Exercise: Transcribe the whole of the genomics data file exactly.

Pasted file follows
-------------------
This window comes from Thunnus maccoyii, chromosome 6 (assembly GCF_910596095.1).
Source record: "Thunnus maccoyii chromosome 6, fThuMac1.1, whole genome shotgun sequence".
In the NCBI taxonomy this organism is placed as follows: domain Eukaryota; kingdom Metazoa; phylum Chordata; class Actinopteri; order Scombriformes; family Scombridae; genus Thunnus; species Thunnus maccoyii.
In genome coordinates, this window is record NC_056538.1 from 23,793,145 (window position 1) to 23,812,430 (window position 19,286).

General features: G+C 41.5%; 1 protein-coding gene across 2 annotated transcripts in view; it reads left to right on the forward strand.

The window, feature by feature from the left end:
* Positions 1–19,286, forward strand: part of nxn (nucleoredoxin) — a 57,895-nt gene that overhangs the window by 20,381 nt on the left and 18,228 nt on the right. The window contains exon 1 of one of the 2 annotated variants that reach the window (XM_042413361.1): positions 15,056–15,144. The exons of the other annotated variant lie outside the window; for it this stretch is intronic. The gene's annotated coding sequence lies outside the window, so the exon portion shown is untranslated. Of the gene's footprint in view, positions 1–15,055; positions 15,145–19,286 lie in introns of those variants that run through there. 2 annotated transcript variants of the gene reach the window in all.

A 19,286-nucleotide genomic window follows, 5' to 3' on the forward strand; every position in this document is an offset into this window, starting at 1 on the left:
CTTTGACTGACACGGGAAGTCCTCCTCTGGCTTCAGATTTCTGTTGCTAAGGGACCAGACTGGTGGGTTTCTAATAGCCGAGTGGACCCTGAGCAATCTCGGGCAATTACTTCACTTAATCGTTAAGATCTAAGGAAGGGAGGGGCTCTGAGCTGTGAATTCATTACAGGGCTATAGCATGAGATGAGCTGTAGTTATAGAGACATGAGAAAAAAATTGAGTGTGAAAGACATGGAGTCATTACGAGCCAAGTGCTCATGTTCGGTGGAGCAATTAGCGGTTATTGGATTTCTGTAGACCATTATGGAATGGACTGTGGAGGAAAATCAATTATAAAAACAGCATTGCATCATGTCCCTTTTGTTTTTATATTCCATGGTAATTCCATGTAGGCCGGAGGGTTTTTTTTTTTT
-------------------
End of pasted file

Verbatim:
This window comes from Thunnus maccoyii, chromosome 6 (assembly GCF_910596095.1).
Source record: "Thunnus maccoyii chromosome 6, fThuMac1.1, whole genome shotgun sequence".
In the NCBI taxonomy this organism is placed as follows: domain Eukaryota; kingdom Metazoa; phylum Chordata; class Actinopteri; order Scombriformes; family Scombridae; genus Thunnus; species Thunnus maccoyii.
In genome coordinates, this window is record NC_056538.1 from 23,793,145 (window position 1) to 23,812,430 (window position 19,286).

General features: G+C 41.5%; 1 protein-coding gene across 2 annotated transcripts in view; it reads left to right on the forward strand.

The window, feature by feature from the left end:
* Positions 1–19,286, forward strand: part of nxn (nucleoredoxin) — a 57,895-nt gene that overhangs the window by 20,381 nt on the left and 18,228 nt on the right. The window contains exon 1 of one of the 2 annotated variants that reach the window (XM_042413361.1): positions 15,056–15,144. The exons of the other annotated variant lie outside the window; for it this stretch is intronic. The gene's annotated coding sequence lies outside the window, so the exon portion shown is untranslated. Of the gene's footprint in view, positions 1–15,055; positions 15,145–19,286 lie in introns of those variants that run through there. 2 annotated transcript variants of the gene reach the window in all.

A 19,286-nucleotide genomic window follows, 5' to 3' on the forward strand; every position in this document is an offset into this window, starting at 1 on the left:
CTTTGACTGACACGGGAAGTCCTCCTCTGGCTTCAGATTTCTGTTGCTAAGGGACCAGACTGGTGGGTTTCTAATAGCCGAGTGGACCCTGAGCAATCTCGGGCAATTACTTCACTTAATCGTTAAGATCTAAGGAAGGGAGGGGCTCTGAGCTGTGAATTCATTACAGGGCTATAGCATGAGATGAGCTGTAGTTATAGAGACATGAGAAAAAAATTGAGTGTGAAAGACATGGAGTCATTACGAGCCAAGTGCTCATGTTCGGTGGAGCAATTAGCGGTTATTGGATTTCTGTAGACCATTATGGAATGGACTGTGGAGGAAAATCAATTATAAAAACAGCATTGCATCATGTCCCTTTTGTTTTTATATTCCATGGTAATTCCATGTAGGCCGGAGGGTTTTTTTTTTTT